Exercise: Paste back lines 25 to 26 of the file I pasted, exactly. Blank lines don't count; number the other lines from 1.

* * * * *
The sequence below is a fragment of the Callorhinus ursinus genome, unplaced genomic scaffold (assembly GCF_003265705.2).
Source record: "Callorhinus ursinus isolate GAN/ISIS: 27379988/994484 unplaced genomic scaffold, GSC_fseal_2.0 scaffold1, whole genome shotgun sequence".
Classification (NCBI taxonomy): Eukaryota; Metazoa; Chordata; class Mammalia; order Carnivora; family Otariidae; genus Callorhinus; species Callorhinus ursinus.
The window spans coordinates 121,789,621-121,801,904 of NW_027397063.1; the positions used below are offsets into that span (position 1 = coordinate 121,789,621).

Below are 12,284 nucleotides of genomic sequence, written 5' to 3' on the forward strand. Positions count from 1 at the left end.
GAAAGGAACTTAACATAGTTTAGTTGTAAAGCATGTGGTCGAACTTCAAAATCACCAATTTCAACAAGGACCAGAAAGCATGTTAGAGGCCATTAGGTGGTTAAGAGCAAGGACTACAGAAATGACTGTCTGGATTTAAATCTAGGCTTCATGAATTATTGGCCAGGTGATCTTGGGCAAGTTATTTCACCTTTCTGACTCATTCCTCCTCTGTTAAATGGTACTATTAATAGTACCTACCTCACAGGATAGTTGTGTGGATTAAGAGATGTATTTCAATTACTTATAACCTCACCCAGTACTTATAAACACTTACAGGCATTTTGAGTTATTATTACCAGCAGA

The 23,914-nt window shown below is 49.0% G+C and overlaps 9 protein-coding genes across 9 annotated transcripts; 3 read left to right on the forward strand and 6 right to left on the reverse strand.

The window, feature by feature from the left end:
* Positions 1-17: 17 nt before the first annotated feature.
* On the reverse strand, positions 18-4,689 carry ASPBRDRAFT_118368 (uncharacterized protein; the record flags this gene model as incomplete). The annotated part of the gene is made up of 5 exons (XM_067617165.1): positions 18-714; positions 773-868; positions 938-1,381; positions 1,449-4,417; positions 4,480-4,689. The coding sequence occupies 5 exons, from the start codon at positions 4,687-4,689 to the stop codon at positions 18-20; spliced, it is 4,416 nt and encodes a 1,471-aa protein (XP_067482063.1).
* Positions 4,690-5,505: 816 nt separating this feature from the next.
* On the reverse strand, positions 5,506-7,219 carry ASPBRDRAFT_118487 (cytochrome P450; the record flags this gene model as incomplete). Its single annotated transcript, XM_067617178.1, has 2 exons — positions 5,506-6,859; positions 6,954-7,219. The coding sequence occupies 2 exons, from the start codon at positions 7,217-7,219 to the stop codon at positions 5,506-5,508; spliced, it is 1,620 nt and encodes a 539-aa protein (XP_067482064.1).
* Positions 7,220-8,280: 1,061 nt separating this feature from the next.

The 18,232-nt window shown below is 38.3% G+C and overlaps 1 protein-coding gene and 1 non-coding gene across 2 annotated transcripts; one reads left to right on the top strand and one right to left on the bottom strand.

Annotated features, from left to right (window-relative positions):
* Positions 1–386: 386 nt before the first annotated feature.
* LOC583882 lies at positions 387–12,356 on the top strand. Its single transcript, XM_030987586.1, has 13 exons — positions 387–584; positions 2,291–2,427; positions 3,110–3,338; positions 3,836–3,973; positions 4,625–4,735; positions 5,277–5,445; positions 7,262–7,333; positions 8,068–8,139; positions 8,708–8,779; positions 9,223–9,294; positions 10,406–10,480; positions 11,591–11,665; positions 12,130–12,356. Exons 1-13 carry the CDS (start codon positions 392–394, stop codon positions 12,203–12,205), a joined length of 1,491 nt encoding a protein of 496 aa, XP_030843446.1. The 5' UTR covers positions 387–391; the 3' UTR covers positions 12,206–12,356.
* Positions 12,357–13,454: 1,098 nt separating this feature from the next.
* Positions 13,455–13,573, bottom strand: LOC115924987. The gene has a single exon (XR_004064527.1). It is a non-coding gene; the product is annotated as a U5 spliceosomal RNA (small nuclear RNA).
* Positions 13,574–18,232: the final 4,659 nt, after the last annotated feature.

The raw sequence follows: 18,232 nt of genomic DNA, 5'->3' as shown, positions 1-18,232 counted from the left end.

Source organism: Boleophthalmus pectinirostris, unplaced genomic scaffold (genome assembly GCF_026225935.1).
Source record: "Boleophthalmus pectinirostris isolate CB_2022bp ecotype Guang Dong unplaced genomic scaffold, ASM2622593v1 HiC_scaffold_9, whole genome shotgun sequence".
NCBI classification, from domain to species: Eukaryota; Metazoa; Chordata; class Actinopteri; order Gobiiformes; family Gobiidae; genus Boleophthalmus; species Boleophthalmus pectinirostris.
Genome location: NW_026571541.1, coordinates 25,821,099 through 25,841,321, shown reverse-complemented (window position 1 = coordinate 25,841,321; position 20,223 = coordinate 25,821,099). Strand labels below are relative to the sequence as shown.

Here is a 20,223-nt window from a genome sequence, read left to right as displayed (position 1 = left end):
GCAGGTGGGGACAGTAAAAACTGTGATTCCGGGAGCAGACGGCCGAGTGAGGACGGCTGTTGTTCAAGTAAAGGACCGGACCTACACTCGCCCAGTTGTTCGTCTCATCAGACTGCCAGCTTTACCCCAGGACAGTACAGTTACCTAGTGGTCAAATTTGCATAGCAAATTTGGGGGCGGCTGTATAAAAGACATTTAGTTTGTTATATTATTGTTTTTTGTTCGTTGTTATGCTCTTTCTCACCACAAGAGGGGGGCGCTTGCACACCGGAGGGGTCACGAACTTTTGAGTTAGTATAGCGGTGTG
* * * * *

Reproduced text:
Genome location: NW_026571541.1, coordinates 25,821,099 through 25,841,321, shown reverse-complemented (window position 1 = coordinate 25,841,321; position 20,223 = coordinate 25,821,099). Strand labels below are relative to the sequence as shown.

Here is a 20,223-nt window from a genome sequence, read left to right as displayed (position 1 = left end):